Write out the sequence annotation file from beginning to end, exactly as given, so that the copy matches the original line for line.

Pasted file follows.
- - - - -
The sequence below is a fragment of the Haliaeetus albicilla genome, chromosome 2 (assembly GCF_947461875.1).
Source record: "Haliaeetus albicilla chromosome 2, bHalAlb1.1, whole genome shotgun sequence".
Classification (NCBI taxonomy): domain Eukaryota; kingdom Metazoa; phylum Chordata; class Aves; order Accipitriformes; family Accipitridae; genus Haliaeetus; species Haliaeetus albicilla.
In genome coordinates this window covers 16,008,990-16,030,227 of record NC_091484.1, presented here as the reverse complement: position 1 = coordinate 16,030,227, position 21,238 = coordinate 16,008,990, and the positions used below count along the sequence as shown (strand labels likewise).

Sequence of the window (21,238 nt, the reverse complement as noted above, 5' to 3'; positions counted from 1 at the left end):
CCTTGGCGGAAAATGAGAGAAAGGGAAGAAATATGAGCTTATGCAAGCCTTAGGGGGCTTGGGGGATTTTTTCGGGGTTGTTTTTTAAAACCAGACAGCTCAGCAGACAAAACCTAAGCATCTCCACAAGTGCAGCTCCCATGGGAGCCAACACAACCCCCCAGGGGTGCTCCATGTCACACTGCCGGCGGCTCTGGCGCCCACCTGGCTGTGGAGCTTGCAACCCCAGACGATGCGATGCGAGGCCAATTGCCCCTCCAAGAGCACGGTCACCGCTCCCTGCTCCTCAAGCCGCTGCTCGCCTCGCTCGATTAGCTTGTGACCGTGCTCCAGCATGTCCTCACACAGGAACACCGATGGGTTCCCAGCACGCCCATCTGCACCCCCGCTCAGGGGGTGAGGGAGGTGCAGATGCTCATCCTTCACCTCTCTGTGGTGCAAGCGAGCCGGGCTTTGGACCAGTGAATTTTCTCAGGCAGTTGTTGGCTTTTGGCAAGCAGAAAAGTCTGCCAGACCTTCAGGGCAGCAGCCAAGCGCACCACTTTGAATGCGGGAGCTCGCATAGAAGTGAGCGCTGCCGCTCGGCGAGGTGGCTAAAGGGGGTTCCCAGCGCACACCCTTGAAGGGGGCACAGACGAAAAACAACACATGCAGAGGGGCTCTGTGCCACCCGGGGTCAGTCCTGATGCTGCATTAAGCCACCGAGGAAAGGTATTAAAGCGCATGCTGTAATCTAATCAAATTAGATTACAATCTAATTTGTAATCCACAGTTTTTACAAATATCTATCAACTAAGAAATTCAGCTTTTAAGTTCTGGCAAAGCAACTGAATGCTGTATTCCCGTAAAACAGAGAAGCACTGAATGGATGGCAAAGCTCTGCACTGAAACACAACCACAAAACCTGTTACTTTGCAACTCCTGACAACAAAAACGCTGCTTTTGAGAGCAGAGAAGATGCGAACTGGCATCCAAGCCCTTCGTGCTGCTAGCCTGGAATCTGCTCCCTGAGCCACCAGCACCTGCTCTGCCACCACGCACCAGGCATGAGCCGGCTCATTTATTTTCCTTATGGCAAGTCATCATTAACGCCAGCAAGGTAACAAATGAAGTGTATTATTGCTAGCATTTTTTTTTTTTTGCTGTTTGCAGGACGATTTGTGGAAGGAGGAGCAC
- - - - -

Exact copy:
The sequence below is a fragment of the Haliaeetus albicilla genome, chromosome 2 (assembly GCF_947461875.1).
Source record: "Haliaeetus albicilla chromosome 2, bHalAlb1.1, whole genome shotgun sequence".
Classification (NCBI taxonomy): domain Eukaryota; kingdom Metazoa; phylum Chordata; class Aves; order Accipitriformes; family Accipitridae; genus Haliaeetus; species Haliaeetus albicilla.
In genome coordinates this window covers 16,008,990-16,030,227 of record NC_091484.1, presented here as the reverse complement: position 1 = coordinate 16,030,227, position 21,238 = coordinate 16,008,990, and the positions used below count along the sequence as shown (strand labels likewise).

Sequence of the window (21,238 nt, the reverse complement as noted above, 5' to 3'; positions counted from 1 at the left end):
CCTTGGCGGAAAATGAGAGAAAGGGAAGAAATATGAGCTTATGCAAGCCTTAGGGGGCTTGGGGGATTTTTTCGGGGTTGTTTTTTAAAACCAGACAGCTCAGCAGACAAAACCTAAGCATCTCCACAAGTGCAGCTCCCATGGGAGCCAACACAACCCCCCAGGGGTGCTCCATGTCACACTGCCGGCGGCTCTGGCGCCCACCTGGCTGTGGAGCTTGCAACCCCAGACGATGCGATGCGAGGCCAATTGCCCCTCCAAGAGCACGGTCACCGCTCCCTGCTCCTCAAGCCGCTGCTCGCCTCGCTCGATTAGCTTGTGACCGTGCTCCAGCATGTCCTCACACAGGAACACCGATGGGTTCCCAGCACGCCCATCTGCACCCCCGCTCAGGGGGTGAGGGAGGTGCAGATGCTCATCCTTCACCTCTCTGTGGTGCAAGCGAGCCGGGCTTTGGACCAGTGAATTTTCTCAGGCAGTTGTTGGCTTTTGGCAAGCAGAAAAGTCTGCCAGACCTTCAGGGCAGCAGCCAAGCGCACCACTTTGAATGCGGGAGCTCGCATAGAAGTGAGCGCTGCCGCTCGGCGAGGTGGCTAAAGGGGGTTCCCAGCGCACACCCTTGAAGGGGGCACAGACGAAAAACAACACATGCAGAGGGGCTCTGTGCCACCCGGGGTCAGTCCTGATGCTGCATTAAGCCACCGAGGAAAGGTATTAAAGCGCATGCTGTAATCTAATCAAATTAGATTACAATCTAATTTGTAATCCACAGTTTTTACAAATATCTATCAACTAAGAAATTCAGCTTTTAAGTTCTGGCAAAGCAACTGAATGCTGTATTCCCGTAAAACAGAGAAGCACTGAATGGATGGCAAAGCTCTGCACTGAAACACAACCACAAAACCTGTTACTTTGCAACTCCTGACAACAAAAACGCTGCTTTTGAGAGCAGAGAAGATGCGAACTGGCATCCAAGCCCTTCGTGCTGCTAGCCTGGAATCTGCTCCCTGAGCCACCAGCACCTGCTCTGCCACCACGCACCAGGCATGAGCCGGCTCATTTATTTTCCTTATGGCAAGTCATCATTAACGCCAGCAAGGTAACAAATGAAGTGTATTATTGCTAGCATTTTTTTTTTTTTGCTGTTTGCAGGACGATTTGTGGAAGGAGGAGCAC